NEW YORK • Way, way back in the pioneer days of the cocktail renaissance - say, 2003 or thereabouts - questing mixologists and curious enthusiasts did not have many drink manuals to lean on.
Out-of-print bartending texts of the 19th century were treasures that were hard to find and publishing houses such as Mud Puddle Books had not yet begun to reprint the old volumes.
The Old Waldorf-Astoria Bar Book was one of the few texts that remained in print and could be found at a local bookstore. First published in 1934, it contained hundreds of recipes from the original hotel on Fifth Avenue, which had been torn down a few years earlier to make way for the Empire State Building.
"The value of the original book was that it was a great snapshot of the cocktails that existed right before Prohibition began" in 1920, said Mr Robert Hess, an authority on the recent cocktail movement.
It took more than 80 years, but the ancient compendium has been given a makeover.
The updated version, which Penguin Random House will release on May 17 (dropping the Old and the hyphen from the title), was the idea of Mr Frank Caiafa, manager of the hotel's Peacock Alley bar.
PEACOCK ALLEY MARTINEZ
2ounces OldTomgin, preferably
Ransomor Greenhook Ginsmiths
1 ounce sweet vermouth, preferably
3/4 ounce Noilly Prat Extra-dry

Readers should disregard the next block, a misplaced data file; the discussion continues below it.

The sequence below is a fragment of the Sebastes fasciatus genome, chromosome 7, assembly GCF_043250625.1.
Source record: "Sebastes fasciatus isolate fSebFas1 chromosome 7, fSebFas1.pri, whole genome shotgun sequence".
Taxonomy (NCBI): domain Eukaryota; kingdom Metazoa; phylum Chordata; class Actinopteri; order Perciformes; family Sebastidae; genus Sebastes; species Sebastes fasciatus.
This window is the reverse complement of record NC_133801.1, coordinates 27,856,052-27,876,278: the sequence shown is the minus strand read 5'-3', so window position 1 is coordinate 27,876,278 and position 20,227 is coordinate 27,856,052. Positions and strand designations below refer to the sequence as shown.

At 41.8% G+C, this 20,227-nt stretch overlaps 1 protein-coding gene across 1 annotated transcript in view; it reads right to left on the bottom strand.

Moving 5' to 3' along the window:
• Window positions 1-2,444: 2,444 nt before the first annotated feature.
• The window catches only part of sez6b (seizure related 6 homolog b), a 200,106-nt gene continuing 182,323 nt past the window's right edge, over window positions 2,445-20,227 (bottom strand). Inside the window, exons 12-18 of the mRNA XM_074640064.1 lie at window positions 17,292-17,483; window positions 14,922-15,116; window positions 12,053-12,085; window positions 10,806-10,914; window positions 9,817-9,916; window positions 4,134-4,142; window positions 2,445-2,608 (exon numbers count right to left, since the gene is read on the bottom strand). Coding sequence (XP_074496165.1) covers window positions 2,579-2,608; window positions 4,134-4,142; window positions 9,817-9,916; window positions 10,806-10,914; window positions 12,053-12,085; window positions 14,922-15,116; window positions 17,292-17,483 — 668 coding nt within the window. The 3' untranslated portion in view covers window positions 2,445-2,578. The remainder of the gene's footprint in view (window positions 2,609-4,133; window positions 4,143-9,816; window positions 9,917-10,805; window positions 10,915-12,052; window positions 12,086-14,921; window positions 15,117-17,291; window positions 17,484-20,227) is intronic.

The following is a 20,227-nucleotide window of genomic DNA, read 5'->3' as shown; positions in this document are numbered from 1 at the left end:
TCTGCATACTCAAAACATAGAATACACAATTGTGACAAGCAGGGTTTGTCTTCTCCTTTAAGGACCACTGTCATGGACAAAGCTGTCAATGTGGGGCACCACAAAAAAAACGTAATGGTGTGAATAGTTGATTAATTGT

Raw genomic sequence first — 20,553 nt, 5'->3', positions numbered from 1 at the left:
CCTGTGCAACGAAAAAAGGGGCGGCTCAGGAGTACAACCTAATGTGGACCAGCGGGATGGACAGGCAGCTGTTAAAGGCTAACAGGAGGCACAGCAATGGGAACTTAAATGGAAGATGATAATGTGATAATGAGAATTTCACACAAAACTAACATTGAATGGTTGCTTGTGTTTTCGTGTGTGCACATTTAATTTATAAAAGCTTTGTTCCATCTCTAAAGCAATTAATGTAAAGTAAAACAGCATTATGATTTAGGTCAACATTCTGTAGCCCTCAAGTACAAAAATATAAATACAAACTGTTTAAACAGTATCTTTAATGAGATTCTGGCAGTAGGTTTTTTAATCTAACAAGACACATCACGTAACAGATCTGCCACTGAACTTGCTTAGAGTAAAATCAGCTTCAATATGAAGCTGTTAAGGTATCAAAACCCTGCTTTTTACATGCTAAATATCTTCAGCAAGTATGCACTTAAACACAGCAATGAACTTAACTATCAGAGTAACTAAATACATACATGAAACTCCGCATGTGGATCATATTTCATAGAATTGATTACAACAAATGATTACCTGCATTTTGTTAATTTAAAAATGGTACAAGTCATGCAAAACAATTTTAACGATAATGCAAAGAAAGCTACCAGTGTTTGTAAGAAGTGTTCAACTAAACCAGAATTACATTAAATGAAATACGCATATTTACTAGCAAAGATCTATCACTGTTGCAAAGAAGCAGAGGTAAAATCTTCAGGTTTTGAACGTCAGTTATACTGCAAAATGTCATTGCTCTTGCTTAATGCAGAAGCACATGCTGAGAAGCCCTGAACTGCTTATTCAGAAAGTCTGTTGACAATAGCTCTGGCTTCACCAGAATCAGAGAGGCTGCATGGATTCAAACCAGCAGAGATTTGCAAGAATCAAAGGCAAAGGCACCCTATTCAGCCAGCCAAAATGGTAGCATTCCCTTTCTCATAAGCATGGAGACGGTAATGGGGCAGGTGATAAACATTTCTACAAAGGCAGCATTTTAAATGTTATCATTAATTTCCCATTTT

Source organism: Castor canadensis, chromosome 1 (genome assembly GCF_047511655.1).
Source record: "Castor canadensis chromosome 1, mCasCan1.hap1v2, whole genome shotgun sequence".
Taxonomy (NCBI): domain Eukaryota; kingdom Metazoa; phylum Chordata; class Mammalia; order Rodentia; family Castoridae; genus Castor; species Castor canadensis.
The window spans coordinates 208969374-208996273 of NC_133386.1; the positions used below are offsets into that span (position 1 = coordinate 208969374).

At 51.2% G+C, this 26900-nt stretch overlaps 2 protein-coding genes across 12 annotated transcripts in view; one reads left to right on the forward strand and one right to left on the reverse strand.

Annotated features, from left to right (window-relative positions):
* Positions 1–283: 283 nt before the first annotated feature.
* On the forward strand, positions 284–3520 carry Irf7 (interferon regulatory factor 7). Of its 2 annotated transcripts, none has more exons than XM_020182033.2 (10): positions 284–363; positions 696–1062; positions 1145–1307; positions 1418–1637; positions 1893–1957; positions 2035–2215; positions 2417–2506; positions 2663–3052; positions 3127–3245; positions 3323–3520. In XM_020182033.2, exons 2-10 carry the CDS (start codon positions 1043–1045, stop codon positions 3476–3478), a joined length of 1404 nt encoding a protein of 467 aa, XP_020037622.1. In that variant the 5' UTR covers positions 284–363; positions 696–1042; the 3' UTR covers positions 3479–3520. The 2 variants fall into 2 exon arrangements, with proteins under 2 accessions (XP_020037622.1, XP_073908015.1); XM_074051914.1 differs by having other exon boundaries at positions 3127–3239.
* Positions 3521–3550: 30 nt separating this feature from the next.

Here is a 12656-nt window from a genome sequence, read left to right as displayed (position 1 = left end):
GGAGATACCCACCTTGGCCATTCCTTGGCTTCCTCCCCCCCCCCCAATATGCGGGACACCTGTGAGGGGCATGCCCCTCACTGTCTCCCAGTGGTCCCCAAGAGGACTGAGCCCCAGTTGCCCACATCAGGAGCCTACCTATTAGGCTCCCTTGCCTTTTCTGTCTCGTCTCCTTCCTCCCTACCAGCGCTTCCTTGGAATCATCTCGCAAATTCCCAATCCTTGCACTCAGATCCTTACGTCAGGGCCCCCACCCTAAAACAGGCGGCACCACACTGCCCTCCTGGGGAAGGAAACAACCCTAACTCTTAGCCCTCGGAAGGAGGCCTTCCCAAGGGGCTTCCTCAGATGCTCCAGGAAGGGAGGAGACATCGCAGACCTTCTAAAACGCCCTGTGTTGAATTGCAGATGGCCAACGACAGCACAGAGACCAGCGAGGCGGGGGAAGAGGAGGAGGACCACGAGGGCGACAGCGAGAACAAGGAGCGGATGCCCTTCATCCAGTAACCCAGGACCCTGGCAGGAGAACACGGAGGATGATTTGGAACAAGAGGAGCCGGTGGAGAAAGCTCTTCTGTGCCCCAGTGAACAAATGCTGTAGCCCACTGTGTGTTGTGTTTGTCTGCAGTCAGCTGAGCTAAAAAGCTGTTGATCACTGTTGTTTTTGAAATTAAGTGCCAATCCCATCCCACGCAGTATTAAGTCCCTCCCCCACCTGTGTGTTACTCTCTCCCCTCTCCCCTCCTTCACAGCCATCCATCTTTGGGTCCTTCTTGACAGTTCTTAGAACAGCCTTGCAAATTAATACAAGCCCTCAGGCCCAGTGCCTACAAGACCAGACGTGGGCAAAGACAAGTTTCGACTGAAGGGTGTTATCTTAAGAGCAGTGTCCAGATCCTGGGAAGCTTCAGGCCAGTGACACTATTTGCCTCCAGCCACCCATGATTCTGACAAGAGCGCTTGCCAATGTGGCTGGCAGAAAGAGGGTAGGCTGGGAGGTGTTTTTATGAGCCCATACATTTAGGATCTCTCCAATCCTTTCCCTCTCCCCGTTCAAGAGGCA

1/4 ounce maraschino liqueur,
1 dash Angostura bitters
1 dash orange bitters, preferably
Regans’Lemon twist, for garnish
1. Combine all ingredients in a mixing
glass three-quarters filled with ice.
2. Stir until chilled, about30seconds.
3. Strain into a chilled cocktail glass.
4. Garnish with lemon twist.
(Adapted from Frank Caiafa, Peacock
He was aware of the legacy of the original manual and of its predecessor, Old Waldorf Bar Days (1931), both written by Albert Stevens Crockett, a newspaper columnist and sometime publicist for the hotel.
When Mr Caiafa, 49, suggested bringing the books into the modern era, his boss bit. That was in 2010. He then spent two years researching the history of the cocktails and another three testing the many recipes.
"It was strange the rabbit holes you would go down," the born-and-bred New Yorker with the bulky build and soft, sandpaper voice of a 1940s film barkeeper said.
"Some of the drinks that, on paper, I'd think, 'Oh, this will be a breeze. I'll be onto the next recipe by the end of the night.' I wouldn't be onto the next recipe for days."
Besides the two Crockett books, he drew on three other related volumes: Drinks (1914) by Jacques Straub, a Swiss-born bartender who was a friend of Oscar Tschirky, the Waldorf's famed headwaiter; Bottoms Up (1951) by Ted Saucier, who was publicity director for the Waldorf in the 1930s and 1940s; and Tschirky's own 100 Famous Cocktails (1934).
Mr Caiafa tweaked and updated most of Crockett's recipes to suit the modern palate.
In his introduction, he compares the old versions to "scratchy recordings on well-worn vinyl". And he likens himself to a "modern audio engineer brought in to master old recordings". NEW YORK TIMES